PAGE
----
Gender Studies Course Descriptions
CAS 270 - Communication and Gender. A study and Christian evaluation of the relations between communication and gender, especially in interpersonal relationships, family, business, religious organizations, and educational institutions and religious settings.
ENGL 234 - Gender and Literature. This course provides an introduction to women's literature from the Middle Ages to the present day. Of course, given the diversity and scope of this literature, it is an impossible task to attempt to cover more than a small fraction of this material. And so, we will focus our attention primarily on the traditions of women's literature in Britain -- with one foray into North America. We will be paying particular attention to the novel as one of the dominant forms of women's literature, particularly from the 18th century onwards. We'll also trace the ways in which these women writers see themselves within the larger literary tradition as well as the ways in which they respond to their fellow women writers and/or to issues of gender. In what ways can we argue for a category "women's lit"? What about issues of canonicity? What do each of these women say about the role of women in society? In what ways do they agree or disagree? How does this literature shape the ways we might imagine ourselves and our gendered experiences as men and women?
FREN 374 - Women and Gender in French Literature and Culture. An introduction to women's writing from the Middle Ages to the present. Conducted mainly in French. Prerequisite: French 301 or 302, French 351 recommended.
GER 372 - Outside Voices: German Culture from the Margins. This course looks at German cultural history through the eyes of the outsider. Defining "outsider" as anyone marginalized because of race, ethnicity, religion, gender or native language, course materials focus on the nature of exclusion, resistance, and the way German cultural history and national identity have been shaped by voices traditionally outside of the "Leikultur" (normative or mainstream culture). Perspectives addressed will include the experiences of women, Jews, Turks, Afro-Germans, Muslims and other minority groups. Prerequisite: German 301, 302 or 303.
HIST 376 - Studies in the History of Women and Gender. An introduction to topics in the history of women and to the use of gender as a category of historical analysis. This course examines experiences unique to women, as well as the social history of male-female interactions (in such institutions as the family, the church, and the political sphere) and the changing perceptions of masculinity and femininity in various historical contexts. This course serves as an elective in both History and Gender Studies.
PHIL 211 - Philosophy of Gender. Have you ever found yourself wondering why men are so weird, or why women make no sense? Come and take this course and explore the various explanations of our experiences of gender. We'll study biological, social-construction, and existential accounts of sex and gender, and think together about how they might fit with Christian beliefs.
PSYCH 222 - Human Sexuality and Gender. This course explores the ways that sexuality and gender have been studied as variables in psychological research and theory. Special attention will be given to recent theories of physiological and cultural influences on men’s and women’s development. Biblical and popular perspectives on sexuality and gender issues will be examined, and promises and problems in gender relations will also be studied. Prerequisite: Psychology 151 or permission of the instructor.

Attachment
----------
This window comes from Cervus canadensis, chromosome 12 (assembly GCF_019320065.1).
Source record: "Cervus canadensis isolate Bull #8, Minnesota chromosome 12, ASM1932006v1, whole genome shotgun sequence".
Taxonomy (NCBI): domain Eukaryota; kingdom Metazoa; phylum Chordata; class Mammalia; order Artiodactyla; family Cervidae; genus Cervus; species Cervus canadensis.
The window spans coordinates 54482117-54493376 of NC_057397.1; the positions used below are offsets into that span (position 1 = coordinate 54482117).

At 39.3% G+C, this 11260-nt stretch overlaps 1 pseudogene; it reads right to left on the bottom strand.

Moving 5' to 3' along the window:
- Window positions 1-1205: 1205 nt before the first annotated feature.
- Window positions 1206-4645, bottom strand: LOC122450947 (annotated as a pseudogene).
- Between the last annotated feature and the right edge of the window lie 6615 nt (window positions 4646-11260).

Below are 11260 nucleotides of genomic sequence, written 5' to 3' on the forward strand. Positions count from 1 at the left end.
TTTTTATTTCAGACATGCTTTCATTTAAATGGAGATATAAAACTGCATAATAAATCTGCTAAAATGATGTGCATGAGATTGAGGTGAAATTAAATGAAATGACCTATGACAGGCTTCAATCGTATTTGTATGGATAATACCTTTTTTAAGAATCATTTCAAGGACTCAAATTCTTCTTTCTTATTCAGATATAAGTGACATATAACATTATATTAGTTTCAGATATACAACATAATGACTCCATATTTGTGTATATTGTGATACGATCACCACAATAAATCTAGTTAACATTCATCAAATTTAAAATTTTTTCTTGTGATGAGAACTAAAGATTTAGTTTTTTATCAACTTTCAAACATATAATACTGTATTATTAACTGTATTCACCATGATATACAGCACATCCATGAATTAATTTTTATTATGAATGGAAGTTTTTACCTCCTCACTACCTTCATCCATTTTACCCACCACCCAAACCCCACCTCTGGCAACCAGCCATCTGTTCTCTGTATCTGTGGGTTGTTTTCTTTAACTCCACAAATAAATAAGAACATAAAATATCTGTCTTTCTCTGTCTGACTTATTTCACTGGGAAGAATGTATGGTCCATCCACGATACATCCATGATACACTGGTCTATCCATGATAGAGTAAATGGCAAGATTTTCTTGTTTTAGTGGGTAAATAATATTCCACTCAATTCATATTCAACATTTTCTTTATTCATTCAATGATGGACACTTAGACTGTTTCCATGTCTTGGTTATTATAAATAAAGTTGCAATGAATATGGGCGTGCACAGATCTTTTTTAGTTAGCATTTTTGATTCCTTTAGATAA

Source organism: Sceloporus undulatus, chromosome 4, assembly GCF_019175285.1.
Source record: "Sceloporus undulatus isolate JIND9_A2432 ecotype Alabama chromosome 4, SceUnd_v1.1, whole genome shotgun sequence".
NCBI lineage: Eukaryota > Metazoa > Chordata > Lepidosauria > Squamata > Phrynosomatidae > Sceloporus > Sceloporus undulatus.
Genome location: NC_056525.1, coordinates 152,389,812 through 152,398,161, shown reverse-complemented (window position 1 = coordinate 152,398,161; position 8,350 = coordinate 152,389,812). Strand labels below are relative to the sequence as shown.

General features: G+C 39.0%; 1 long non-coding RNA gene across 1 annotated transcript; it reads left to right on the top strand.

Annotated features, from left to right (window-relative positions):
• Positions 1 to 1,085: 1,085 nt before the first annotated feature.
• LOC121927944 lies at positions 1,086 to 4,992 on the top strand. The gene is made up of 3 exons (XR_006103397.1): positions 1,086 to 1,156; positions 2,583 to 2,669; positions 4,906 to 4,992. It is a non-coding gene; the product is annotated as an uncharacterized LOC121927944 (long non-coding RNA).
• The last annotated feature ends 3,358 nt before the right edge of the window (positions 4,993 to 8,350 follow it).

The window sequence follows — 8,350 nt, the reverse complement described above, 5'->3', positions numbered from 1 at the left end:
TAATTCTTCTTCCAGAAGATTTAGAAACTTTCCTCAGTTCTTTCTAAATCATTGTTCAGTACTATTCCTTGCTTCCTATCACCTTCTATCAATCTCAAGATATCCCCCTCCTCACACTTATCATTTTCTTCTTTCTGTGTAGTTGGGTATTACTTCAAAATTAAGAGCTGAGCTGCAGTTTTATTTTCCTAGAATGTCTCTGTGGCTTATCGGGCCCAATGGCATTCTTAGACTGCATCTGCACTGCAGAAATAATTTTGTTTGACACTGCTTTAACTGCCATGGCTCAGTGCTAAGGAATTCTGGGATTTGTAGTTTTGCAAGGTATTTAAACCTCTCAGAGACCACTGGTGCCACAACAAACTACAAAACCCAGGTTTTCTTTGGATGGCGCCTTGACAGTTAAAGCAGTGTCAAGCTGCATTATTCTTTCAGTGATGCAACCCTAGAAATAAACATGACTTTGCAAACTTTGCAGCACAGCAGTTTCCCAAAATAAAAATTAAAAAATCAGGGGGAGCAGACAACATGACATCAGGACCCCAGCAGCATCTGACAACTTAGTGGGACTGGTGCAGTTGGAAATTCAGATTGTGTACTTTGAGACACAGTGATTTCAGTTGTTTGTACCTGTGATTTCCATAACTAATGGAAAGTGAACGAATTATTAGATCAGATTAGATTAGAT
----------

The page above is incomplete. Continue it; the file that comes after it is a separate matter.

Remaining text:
REL 313 - When Women Read the Old Testament. This course is the special topic for the Current Issues in Old Testament Studies course. In the last two decades, biblical interpretation by women and about women has blossomed and made significant contributions to the field of biblical studies. This course will study feminist approaches to the Old Testament and examine key passages relating to gender issues. Prerequisite: 121 or an intermediate biblical studies course.
SOC 250 - Diversity and Inequality in N. A. Society. This course analyzes the social meanings of our various identities (i.e., race-ethnicity, class, and gender); how these identities affect our self-concepts; and the impact of these identities upon our social and societal relationships. The primary objective of this course is to study the social definitions of gender, race, and class; to examine the impact of these social constructs on human behavior, identity, and interactions with other persons; to develop a sociological understanding of the nature of structured inequality, and patterns of discrimination; to become familiar with social-scientific methods appropriate for the study of diversity and inequality; and to understand the promise and challenge of biblical reconciliation for seeing ourselves as image bearers of God and for easing the social tensions associated with diversity and inequality in the United States.
IDIS 394 - Seminar in Gender Studies. An integrative course that builds on previous work in the minor, focusing particularly on current research, theory, and controversies in the field. Special attention will be paid to nurturing mature Christian thinking on gender issues.